I followed in her beautiful footsteps. Her graceful footsteps are the ones that paved my way. The first writing contest I won was when I was in 6th grade. I won first place in a writing contest nationwide. I won first place and I was just a tiny girl myself.
But I had brains and a love for the art of language. How to piece words together and come out with material that could make other people emote, or bring them knowledge.
My grandma was so happy. What no one noticed was that when she picked up my prize-winning paper, her finger was placed right by my name. She had tears welling in her eyes.
In true grandma fashion, she made me a special cake for this momentous occasion. Yellow cake with chocolate frosting. Every time she made it she knew how excited I would become, and it made her so happy.
My grandma had swallowed all of the tears of anger and frustration for so many years of her life as a writer and a Journalist. Now she had tears of joy, and I can’t ever imagine how wonderful it felt to make her this happy.
She deserved so much more, but she was satisfied. My grandmother loved her family more than anything in the entire world.
As a woman writer I realize how lucky I am to be able to print my name on anything I write. As a woman, it’s important to be true to yourself.
It’s hard to realize the measure of one’s life, and what makes it important. Is it money, your career, or your family?
As a woman who has recently been divorced I feel like family is more important than anything in this world. I have a small family composed of a mother, father, and sister. My grandparents are gone and the people that we love leave us.
We hold onto the memories that are good and lasting in this life. You can’t be angry or bitter. You hold onto jealousy or anger and it eats every ounce of flesh that you can muster. I was hurt and betrayed, but I forgive. I know that my life has so many doors yet to open. I know that the most exciting times are still ahead of me. I know that in my heart, my grandma is proud of me.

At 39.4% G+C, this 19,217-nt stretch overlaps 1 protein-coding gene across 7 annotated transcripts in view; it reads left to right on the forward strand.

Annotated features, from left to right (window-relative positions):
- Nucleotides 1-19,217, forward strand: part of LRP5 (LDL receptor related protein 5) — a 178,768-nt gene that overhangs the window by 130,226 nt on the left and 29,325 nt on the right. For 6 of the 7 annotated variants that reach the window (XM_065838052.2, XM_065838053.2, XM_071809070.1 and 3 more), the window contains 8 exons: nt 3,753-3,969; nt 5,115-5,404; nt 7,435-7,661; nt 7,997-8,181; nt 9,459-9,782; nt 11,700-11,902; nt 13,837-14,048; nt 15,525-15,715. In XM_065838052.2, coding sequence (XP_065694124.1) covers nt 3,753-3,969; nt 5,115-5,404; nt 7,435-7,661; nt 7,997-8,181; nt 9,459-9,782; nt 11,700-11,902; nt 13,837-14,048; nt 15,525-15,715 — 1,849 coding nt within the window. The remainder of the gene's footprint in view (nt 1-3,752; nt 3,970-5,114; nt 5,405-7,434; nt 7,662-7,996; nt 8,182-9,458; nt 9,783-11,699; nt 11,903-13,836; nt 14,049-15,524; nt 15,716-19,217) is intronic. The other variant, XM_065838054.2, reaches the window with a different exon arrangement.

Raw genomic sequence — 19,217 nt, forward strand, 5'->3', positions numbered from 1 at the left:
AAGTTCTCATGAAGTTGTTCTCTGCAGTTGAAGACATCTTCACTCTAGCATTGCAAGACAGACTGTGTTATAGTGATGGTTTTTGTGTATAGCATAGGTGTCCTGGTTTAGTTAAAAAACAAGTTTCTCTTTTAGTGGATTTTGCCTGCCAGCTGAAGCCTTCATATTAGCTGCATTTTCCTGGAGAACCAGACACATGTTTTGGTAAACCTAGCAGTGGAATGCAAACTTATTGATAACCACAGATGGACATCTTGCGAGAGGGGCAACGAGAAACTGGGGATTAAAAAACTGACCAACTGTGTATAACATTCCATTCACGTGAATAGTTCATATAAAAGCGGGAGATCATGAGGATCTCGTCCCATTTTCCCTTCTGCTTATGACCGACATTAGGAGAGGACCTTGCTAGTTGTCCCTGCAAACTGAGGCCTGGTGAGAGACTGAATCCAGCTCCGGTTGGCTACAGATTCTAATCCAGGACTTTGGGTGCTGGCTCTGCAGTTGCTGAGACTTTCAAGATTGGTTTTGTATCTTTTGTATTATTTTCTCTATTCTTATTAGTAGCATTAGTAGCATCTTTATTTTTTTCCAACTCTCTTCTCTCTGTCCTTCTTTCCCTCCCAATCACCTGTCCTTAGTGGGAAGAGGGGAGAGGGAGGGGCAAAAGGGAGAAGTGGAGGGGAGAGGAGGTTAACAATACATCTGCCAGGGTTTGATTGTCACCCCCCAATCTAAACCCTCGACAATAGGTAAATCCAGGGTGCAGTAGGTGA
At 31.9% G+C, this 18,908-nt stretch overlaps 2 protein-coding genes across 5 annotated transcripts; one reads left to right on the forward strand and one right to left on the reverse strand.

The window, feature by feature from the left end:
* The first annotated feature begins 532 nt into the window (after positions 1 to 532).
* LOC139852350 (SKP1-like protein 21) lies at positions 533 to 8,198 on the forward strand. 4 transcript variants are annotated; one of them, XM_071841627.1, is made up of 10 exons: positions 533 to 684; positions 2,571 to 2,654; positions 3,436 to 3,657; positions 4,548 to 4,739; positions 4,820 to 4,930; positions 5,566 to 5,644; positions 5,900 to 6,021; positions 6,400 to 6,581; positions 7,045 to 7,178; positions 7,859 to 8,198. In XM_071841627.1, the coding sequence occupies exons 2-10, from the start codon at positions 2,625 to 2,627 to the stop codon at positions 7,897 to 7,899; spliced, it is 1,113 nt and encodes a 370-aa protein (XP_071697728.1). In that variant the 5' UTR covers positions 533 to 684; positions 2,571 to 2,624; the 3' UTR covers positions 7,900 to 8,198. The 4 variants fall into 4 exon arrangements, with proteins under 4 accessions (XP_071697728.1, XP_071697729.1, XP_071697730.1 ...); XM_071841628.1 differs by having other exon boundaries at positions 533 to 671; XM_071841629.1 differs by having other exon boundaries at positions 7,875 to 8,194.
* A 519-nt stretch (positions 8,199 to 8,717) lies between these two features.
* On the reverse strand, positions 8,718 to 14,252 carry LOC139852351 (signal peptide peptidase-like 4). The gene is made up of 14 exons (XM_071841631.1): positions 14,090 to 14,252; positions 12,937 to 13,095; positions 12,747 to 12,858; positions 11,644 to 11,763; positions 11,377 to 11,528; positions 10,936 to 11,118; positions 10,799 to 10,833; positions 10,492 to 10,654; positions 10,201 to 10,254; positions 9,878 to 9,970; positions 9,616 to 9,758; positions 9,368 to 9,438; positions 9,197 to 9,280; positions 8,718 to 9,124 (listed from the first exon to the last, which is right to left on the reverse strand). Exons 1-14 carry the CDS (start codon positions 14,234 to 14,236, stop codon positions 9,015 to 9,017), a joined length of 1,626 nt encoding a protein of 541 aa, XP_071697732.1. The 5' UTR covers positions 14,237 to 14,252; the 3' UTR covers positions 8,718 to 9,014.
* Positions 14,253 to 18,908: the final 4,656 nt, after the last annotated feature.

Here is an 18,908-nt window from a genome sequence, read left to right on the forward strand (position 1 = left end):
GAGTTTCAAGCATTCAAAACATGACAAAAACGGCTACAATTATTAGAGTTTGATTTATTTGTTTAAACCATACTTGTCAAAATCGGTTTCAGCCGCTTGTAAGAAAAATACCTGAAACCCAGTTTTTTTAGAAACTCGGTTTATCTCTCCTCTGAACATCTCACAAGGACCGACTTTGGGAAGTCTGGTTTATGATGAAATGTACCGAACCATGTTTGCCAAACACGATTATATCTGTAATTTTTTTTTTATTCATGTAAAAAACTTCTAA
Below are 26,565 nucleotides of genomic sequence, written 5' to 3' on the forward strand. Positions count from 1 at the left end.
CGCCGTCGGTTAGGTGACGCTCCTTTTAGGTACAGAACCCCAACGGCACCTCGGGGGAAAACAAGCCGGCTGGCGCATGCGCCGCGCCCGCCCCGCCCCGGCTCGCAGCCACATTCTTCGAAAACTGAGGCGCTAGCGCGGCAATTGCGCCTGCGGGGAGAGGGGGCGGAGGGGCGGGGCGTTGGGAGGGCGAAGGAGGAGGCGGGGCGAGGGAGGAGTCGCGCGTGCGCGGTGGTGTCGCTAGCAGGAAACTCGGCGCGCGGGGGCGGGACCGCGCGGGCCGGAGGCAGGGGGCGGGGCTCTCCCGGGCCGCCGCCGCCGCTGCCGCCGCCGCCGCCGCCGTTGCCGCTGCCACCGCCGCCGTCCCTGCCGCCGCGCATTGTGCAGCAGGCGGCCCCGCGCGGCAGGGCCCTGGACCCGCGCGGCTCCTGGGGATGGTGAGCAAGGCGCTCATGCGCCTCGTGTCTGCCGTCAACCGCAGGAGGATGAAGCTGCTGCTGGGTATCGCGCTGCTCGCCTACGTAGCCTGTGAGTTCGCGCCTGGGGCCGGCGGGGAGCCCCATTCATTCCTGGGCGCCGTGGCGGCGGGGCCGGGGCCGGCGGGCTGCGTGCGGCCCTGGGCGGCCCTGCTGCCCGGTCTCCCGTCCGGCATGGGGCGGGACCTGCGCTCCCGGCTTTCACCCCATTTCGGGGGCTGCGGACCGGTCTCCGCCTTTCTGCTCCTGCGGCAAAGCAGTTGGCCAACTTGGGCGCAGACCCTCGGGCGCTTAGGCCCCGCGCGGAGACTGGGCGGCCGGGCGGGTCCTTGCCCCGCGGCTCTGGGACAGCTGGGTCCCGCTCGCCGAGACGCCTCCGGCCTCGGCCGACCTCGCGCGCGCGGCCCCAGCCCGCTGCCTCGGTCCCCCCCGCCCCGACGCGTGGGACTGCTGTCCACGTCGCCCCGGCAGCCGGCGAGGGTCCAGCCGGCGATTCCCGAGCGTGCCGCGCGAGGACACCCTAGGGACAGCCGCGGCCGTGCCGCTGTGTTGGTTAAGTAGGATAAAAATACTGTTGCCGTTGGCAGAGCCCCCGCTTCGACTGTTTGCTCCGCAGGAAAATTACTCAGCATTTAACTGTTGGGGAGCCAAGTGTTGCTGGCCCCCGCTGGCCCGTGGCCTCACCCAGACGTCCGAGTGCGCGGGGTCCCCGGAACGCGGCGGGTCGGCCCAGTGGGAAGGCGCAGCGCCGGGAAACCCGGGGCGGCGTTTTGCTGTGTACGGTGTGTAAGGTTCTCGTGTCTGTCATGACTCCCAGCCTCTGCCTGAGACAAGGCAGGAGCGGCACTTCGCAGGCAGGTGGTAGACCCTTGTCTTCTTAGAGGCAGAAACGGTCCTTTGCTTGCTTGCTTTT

I believe in heaven and in angels. This belief keeps us grounded. I don’t know who I am without having these angels, that lived to allow us to live even fuller and richer lives. The measure of your life doesn’t amount to how many friends you have on Facebook.
I believe in angels, in sacrifice, and in forgiveness. I believe that writing saved my life a long time ago, and it still does. We write to make a living, and we write to inform the public of daily news and happenings.
More often than not I look back and realize that the women in the past have helped shape the future. We are blessed as women and writers that my grandmother lived to fight for us.
Acceptance is the answer to all of my problems today and it always will be. If you find yourself, then you have found peace. Writing is a gift that God gives us to use. If you choose to use your gift and to be true to it then you please God. My grandmother did this with grace and dignity.
All Women Writer’s should be graced with the dignity and blessings that our former ancestors didn’t have.
By conducting myself with integrity, class, and love, her memory lives on.
I know I make her proud.